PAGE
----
a. Teniasis: Teniasolium
Tapeworms of the genus Tenia are the causative organism behind the infection Teniasis. The two most active tapeworms to cause infection are the Tenia solium and Tenia saginata. Tenia solium is more common in humans as compared to Tenia saginata that causes the disease in cows.
The infection in humans is usually transmitted by consuming infected meat. Thus, T. solium is also known as "Pig Tapeworm" and similarly Tenia saginata is called the "Beef Tapeworm" and the infection caused by them is called Pig Tapeworm infection and the Beef Tapeworm infection respectively.
Taeniasis is contracted after eating undercooked or raw pork and beef that contain the larvae. Cysticercosis occurs after ingestion of contaminated food, water, or soil that contain T. solium eggs. Infection is acquired by eating undercooked beef and pork that contain the fluid-filled cysticerci of the tapeworms. The adult worms live in the lumen of the intestine where they cause the symptoms. They acquire nutrients from the intestine, leading to malnutrition of the host. The gravid proglottids, body segments containing fertilised eggs, are released in the faeces of the host.
Then they are consumed by an intermediate host such as a cow or pig, where they hatch within the duodenum to become larvae, penetrate through the intestinal wall into nearby blood vessels, and enter the bloodstream. Once they reach organs such as the skeletal muscles, liver or lungs, the larvae then develop into a cyst, which then becomes a fluid-filled cysticercus. These contaminated tissues are then consumed through raw or undercooked meat.
The fundamental prevention strategy is hygiene and sanitation. Secondary measures include stricter meat-inspection standards, livestock confinement, health education, safe meat preparation, mass drug therapy, and identifying and treating human and pig carriers.
Moreover, a high level of sanitation and prevention of human faecal contamination of pig feeds also plays a major role in prevention. Infection can be prevented with proper disposal of human faeces around pigs, cooking meat thoroughly and/or freezing the meat at −10oC for 5 days. For human cysticercosis, dirty hands are attributed to be the primary cause, and especially common among food handlers.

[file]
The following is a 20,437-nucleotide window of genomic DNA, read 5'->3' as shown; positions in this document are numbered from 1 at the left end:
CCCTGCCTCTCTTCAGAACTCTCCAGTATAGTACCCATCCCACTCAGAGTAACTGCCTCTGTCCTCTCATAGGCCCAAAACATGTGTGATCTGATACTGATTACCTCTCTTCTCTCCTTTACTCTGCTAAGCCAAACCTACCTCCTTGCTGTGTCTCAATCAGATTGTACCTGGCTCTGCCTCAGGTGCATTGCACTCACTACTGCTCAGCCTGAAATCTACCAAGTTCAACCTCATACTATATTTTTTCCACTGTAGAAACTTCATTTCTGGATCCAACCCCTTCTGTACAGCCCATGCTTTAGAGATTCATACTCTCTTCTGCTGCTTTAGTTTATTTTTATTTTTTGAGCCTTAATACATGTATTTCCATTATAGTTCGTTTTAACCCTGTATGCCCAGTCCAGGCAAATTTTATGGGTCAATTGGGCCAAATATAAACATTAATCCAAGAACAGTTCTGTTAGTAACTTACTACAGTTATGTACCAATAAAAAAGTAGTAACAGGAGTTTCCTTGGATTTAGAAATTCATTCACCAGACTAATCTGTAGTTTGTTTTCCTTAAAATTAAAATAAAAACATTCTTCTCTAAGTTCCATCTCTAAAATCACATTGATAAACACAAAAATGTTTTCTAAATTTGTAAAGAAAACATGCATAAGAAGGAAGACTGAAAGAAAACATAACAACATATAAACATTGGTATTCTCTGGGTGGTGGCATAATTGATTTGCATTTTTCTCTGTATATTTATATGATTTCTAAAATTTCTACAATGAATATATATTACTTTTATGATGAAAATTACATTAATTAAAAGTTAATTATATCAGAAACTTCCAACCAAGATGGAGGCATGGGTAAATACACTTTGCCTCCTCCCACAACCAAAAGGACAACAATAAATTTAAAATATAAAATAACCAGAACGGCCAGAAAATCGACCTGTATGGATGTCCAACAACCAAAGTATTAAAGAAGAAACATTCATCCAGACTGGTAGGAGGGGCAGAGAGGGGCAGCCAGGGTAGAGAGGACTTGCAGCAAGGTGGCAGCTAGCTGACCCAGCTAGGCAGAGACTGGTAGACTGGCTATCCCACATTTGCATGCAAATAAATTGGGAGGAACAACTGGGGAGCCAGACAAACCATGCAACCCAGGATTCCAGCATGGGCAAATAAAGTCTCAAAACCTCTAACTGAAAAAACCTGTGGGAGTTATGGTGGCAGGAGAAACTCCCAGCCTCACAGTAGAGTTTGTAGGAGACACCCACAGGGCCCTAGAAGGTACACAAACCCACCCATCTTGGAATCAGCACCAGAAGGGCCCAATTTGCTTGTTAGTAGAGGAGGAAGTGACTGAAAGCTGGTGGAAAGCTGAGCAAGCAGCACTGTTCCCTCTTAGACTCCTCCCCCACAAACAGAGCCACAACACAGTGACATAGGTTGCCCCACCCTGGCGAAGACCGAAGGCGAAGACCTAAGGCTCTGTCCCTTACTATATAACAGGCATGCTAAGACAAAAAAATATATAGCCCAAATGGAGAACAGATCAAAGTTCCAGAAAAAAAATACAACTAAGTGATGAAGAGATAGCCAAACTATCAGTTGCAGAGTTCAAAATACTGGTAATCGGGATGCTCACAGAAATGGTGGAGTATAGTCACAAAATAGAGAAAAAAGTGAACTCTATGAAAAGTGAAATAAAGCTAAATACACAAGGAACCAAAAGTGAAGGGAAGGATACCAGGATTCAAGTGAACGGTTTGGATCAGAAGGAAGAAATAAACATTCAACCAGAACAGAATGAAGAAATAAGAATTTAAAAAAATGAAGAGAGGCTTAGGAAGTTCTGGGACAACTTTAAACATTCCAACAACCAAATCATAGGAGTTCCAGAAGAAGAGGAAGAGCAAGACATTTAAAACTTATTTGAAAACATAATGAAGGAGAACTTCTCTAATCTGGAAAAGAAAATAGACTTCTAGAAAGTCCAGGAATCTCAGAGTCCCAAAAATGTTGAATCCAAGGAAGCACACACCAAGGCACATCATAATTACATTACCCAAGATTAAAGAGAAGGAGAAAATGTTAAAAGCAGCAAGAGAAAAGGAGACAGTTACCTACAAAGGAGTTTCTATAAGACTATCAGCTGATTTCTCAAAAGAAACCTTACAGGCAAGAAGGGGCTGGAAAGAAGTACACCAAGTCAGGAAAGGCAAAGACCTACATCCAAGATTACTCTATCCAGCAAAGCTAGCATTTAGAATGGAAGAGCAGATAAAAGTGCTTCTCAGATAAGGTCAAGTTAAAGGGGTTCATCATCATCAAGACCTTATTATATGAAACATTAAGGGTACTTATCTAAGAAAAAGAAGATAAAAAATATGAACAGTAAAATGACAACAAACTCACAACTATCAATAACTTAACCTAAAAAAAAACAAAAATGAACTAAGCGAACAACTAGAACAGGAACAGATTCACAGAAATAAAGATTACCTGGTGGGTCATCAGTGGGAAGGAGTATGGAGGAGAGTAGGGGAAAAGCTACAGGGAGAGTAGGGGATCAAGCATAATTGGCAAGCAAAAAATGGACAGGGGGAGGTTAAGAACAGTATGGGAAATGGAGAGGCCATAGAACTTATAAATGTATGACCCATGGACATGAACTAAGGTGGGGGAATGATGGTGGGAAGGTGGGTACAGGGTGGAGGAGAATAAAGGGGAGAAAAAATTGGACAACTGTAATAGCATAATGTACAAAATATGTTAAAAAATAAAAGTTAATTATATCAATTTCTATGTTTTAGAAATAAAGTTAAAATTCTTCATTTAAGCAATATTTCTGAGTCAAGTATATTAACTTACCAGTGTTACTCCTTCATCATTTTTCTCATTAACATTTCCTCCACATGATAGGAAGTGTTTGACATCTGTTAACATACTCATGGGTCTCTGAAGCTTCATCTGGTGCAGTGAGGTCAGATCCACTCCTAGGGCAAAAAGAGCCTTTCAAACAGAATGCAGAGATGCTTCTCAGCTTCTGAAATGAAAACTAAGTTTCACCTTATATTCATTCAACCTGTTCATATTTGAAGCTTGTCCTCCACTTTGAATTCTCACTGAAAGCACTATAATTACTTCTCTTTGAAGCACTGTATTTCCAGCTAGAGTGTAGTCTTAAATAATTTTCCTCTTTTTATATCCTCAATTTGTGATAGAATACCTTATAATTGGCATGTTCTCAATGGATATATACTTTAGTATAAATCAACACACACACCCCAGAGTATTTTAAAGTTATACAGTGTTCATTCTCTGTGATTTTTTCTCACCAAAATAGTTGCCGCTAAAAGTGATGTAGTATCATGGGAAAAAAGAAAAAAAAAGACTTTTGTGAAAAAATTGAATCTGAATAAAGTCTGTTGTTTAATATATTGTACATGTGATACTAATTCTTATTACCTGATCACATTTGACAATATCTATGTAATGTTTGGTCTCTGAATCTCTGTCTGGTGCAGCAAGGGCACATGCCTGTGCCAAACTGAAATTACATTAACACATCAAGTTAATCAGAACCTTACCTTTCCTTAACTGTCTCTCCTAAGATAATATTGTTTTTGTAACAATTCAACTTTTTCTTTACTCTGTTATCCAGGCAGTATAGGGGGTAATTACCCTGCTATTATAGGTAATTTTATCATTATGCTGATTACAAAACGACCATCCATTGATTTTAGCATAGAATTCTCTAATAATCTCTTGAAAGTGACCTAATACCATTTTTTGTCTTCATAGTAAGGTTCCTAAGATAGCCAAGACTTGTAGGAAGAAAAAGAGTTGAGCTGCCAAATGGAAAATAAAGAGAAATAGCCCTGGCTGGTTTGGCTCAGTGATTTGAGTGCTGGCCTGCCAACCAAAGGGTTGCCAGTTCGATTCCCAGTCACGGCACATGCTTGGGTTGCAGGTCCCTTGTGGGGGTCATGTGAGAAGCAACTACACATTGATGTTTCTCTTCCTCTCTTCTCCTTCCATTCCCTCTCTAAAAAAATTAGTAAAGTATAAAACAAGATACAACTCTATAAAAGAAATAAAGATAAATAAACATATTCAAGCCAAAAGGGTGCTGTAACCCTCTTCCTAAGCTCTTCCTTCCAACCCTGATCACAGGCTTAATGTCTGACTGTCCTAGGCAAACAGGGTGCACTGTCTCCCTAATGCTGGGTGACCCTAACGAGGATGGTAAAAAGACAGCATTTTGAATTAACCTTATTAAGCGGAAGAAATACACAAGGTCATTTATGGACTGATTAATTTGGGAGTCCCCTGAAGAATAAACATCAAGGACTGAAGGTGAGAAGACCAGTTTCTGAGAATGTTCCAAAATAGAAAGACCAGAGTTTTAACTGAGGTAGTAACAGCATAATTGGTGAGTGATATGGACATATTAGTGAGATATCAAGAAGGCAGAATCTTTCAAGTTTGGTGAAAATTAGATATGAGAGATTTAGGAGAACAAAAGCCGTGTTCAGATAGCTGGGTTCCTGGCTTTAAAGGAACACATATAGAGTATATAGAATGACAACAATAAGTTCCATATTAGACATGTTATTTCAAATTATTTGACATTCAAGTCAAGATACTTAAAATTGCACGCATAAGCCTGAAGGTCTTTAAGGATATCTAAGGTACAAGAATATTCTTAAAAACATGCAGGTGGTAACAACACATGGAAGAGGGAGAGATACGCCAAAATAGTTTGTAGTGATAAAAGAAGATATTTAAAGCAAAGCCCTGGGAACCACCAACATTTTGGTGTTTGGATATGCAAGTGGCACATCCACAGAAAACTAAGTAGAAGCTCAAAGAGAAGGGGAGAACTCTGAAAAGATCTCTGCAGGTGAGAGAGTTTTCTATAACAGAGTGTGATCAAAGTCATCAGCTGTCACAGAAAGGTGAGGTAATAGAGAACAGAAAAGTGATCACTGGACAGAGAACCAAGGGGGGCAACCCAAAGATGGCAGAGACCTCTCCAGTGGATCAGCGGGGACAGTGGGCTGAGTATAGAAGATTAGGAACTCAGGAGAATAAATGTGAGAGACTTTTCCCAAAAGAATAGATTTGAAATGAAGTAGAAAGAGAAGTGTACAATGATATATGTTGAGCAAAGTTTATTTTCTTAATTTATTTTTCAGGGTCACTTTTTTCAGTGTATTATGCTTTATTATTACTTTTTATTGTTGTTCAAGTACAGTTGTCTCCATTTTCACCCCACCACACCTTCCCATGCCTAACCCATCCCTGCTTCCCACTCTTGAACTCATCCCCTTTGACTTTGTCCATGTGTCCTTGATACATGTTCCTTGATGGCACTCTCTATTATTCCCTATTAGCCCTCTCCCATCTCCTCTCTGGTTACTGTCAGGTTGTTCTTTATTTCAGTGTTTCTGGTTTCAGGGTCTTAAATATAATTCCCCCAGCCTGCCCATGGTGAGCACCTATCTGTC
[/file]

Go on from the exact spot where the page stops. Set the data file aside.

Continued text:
b. Filariasis: Elephantiasis
Filariasis is a mosquito-transmitted parasitic roundworm infection transmitted through the bite of mosquitoes. It is found in tropical area of Africa, Asia, and Central and South America, and in the Pacific. Once inside a host, the third stage larvae migrate through the lymphatic channels and become trapped in lymph nodes and tissues. There is a range of possible manifestations of the infection, depending on which filarial parasite species has caused the infection.
Filariasis can also affect domesticated animals, such as cattle, sheep, and dogs.
The most spectacular symptom of lymphatic filariasis is elephantiasis edema with thickening of the skin and underlying tissues which was the first disease discovered to be transmitted by mosquito bites. Elephantiasis results when the parasites lodge in the lymphatic system. These include fever, pain and swelling of the lymph glands, inflammation of lymph drainage areas, swelling of the scrotum, skin rashes and blindness. Progression of the disease often causes grotesque enlargement of the legs known as elephantiasis.
Treatment is available to eliminate the parasites from the body, but some of the damage they cause may not be reversible. Medical advice should be obtained promptly if the infection is suspected. Prevention of insect bites is the first line of defense.
c. Ascariasis: Ascaris
Ascariasis is a disease caused by the parasitic roundworm Ascaris lumbricoides. Infections have no symptoms in more than 85% of cases, especially if the number of worms is small.
Symptoms increase with the number of worms present and may include shortness of breath and fever in the beginning of the disease. These may be followed by symptoms of abdominal swelling, abdominal pain and diarrhea. Children are most commonly affected, and in this age group the infection may also cause poor weight gain, malnutrition and learning problems.
Infection occurs by eating food or drink contaminated with Ascaris eggs from feces. The eggs hatch in the intestines, burrow through the gut wall, and migrate to the lungs via the blood.
There they break into the alveoli and pass up the trachea, where they are coughed up and swallowed. The larvae then pass through the stomach for a second time into the intestine where they become adult worms. Ascariasis is classified as a neglected tropical disease as it is a type of soil-transmitted helminthiasis. These diseases are in turn part of a group of diseases called helminthiasis.
Prevention is by improved access to sanitation which includes the use of properly functioning and clean toilets by all community members as one important aspect. Handwashing with soap may be protective; however, there is no evidence it affects the severity of disease. Eliminating the use of untreated human faeces as fertilizer is also important.